Fake Telstra bill notifications are infiltrating inboxes

Posted by Akankasha Dewan on 09 January 2019 17:33:37 AEDT

MailGuard has discovered a large-scale email scam that is targeting inboxes across Australia today. The currently ongoing scam purports to be from Telstra and masquerades as a bill notification from the telecommunications giant.

The email is in plain text, with no Telstra branding. However, it is otherwise well formatted and authentic in appearance, and can be easily mistaken as a legitimate notification from the company.  

Using a display name of "Telstra", the email actually comes from 1 of a large number of compromised accounts. It advises the recipient that their latest Telstra bill is now ready to be viewed. A link is included to "View Bill", as per the screenshot below:

Telstra Scam_090119

Unsuspecting recipients who click on the link to view their bill are taken to what currently shows a loading page:

Loading page

MailGuard believes this page is likely to lead to a Telstra branded phishing page or potentially a malicious file download.

While this scam isn’t as sophisticated in design as others that MailGuard has seen, cybercriminals do use several elements within the email body to convince recipients that it is a legitimate notification from Telstra. A key feature is the inclusion of the sentence ‘Please note: Telstra will never ask you to provide credit card, or banking details via email."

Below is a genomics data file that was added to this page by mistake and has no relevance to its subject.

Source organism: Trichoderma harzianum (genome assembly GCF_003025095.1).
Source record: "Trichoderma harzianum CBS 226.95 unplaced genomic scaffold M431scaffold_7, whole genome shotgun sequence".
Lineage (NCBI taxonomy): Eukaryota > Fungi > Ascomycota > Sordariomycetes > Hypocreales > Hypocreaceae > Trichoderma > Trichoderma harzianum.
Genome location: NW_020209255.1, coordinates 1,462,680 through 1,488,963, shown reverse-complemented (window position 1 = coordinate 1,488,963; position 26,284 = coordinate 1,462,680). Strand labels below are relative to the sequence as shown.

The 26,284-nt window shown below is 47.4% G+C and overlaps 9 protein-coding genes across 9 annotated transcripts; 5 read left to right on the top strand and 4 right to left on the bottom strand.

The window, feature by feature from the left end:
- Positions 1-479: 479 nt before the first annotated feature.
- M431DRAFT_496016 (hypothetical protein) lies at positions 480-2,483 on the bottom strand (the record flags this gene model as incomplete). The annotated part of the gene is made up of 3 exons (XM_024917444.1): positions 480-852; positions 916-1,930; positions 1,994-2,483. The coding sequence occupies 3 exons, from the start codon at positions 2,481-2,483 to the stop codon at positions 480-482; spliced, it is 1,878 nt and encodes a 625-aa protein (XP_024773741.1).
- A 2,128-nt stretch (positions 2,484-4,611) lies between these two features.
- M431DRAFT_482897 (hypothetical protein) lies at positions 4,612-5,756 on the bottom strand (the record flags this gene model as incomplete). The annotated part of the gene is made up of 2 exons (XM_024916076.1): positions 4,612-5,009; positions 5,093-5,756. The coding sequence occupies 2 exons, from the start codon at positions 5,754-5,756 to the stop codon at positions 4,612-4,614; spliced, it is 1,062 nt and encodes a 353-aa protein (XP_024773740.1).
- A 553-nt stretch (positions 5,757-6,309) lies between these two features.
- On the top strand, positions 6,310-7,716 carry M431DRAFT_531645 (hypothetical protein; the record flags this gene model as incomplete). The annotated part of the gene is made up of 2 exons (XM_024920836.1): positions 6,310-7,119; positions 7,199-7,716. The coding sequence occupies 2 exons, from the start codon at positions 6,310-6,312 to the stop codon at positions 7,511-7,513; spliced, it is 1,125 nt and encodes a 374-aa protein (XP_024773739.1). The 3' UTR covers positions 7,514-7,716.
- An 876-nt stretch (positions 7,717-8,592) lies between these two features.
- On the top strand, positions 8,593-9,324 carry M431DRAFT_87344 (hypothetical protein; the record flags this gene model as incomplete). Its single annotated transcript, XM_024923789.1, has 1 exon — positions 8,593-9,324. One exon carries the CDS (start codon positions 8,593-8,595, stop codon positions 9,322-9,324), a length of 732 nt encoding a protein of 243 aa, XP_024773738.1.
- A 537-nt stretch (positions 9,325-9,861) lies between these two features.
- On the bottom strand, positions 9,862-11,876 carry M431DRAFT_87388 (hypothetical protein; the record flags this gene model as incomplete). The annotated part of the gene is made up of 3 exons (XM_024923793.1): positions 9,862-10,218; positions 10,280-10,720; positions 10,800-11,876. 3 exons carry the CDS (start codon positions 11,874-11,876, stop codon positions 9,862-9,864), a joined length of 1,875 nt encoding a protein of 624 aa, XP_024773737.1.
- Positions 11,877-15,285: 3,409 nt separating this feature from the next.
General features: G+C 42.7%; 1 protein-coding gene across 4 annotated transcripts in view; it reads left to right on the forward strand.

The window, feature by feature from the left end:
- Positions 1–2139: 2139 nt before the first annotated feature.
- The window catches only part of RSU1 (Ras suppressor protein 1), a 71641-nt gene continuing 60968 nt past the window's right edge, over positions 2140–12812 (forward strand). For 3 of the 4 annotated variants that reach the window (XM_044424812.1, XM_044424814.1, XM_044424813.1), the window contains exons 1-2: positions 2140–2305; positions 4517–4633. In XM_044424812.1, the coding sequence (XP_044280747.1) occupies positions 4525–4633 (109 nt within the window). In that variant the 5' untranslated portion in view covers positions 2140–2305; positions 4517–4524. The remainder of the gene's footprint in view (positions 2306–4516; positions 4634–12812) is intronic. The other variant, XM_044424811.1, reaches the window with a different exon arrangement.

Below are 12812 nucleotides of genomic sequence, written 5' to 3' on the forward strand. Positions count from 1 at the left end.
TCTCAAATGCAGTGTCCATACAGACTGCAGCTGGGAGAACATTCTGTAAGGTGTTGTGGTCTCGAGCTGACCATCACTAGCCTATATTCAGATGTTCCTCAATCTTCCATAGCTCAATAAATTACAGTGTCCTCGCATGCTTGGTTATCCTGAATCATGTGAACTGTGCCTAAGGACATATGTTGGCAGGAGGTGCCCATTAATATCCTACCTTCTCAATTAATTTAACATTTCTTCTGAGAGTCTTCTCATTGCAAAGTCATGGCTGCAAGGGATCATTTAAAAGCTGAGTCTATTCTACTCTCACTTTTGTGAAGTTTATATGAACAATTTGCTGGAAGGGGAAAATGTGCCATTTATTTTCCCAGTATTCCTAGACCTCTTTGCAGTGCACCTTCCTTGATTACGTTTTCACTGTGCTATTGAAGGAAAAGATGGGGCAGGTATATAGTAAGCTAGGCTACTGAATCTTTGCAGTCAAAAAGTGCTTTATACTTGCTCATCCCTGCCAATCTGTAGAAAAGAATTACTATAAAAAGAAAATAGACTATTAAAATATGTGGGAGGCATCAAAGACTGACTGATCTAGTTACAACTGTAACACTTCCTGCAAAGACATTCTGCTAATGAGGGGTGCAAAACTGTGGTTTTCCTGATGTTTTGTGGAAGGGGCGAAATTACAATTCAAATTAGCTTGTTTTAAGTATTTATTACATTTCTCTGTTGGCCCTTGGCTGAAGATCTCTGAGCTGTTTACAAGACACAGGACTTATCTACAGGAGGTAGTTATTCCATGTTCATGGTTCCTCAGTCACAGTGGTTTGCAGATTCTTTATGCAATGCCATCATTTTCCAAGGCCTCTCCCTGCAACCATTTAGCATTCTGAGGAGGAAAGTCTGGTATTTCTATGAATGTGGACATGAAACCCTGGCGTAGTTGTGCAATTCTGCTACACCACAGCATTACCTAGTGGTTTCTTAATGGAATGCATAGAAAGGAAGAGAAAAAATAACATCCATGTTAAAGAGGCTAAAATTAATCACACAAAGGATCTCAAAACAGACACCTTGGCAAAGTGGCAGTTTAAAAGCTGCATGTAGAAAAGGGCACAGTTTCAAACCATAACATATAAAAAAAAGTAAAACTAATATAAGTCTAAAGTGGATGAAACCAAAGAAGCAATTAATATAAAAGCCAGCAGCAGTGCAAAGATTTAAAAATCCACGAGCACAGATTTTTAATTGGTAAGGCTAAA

This disclaimer, along with the included link to the telecommunication company’s online assistance contact page, boosts the credibility of the email as it is a common feature that recipients are used to seeing in legitimate notifications from Telstra.

Telstra, by its large database and established brand credibility, is an ideal company to spoof by cybercriminals as it widens their victim pool.

Telstra’s website offers this advice to their customers on how to recognise and avoid email scams:

  • Never trust emails that ask for personal details
  • Think twice before giving personal details online - instead, contact the sender using their publicly available contact details
  • Visit trusted websites via their URL, rather than clicking a link in the email
  • Only provide financial details on secure websites
  • Use a spam filter to help block unsolicited and hoax emails

To reduce the risk of being tricked by one of these scams, you should immediately delete any emails that:

  • Appear to be from a well-known organisation, typically a bank or service provider and are not addressed to you by name and may include poor grammar.
  • Ask you to click on a link within the email body in order to access their website. If unsure call the company directly and ask whether the email is legitimate
  • Offer money, reward or gift to entice you to hand over your personal details
  • Ask you to submit personal information that the sender should already have access to or should not be requesting from you in the first place


For a few dollars per staff member per month, add MailGuard's cloud-based email and web filtering solution to your business security. You’ll significantly reduce the risk of new variants of malicious email from entering your network. Talk to an expert at MailGuard today about your company's cybersecurity needs: expert@mailguard.com.au

Keep up to date on the latest email scams by subscribing to MailGuard’s weekly update, or follow us on Twitter @MailGuard.

Keep Informed with Weekly Updates


^ Back to Top

Topics: Phishing email scam Cybersecurity Telstra cybercrime

Back to Blog


Something Powerful

Tell The Reader More

The headline and subheader tells us what you're offering, and the form header closes the deal. Over here you can explain why your offer is so great it's worth filling out a form for.


  • Bullets are great
  • For spelling out benefits and
  • Turning visitors into leads.

Recent Posts

Posts by Topic

see all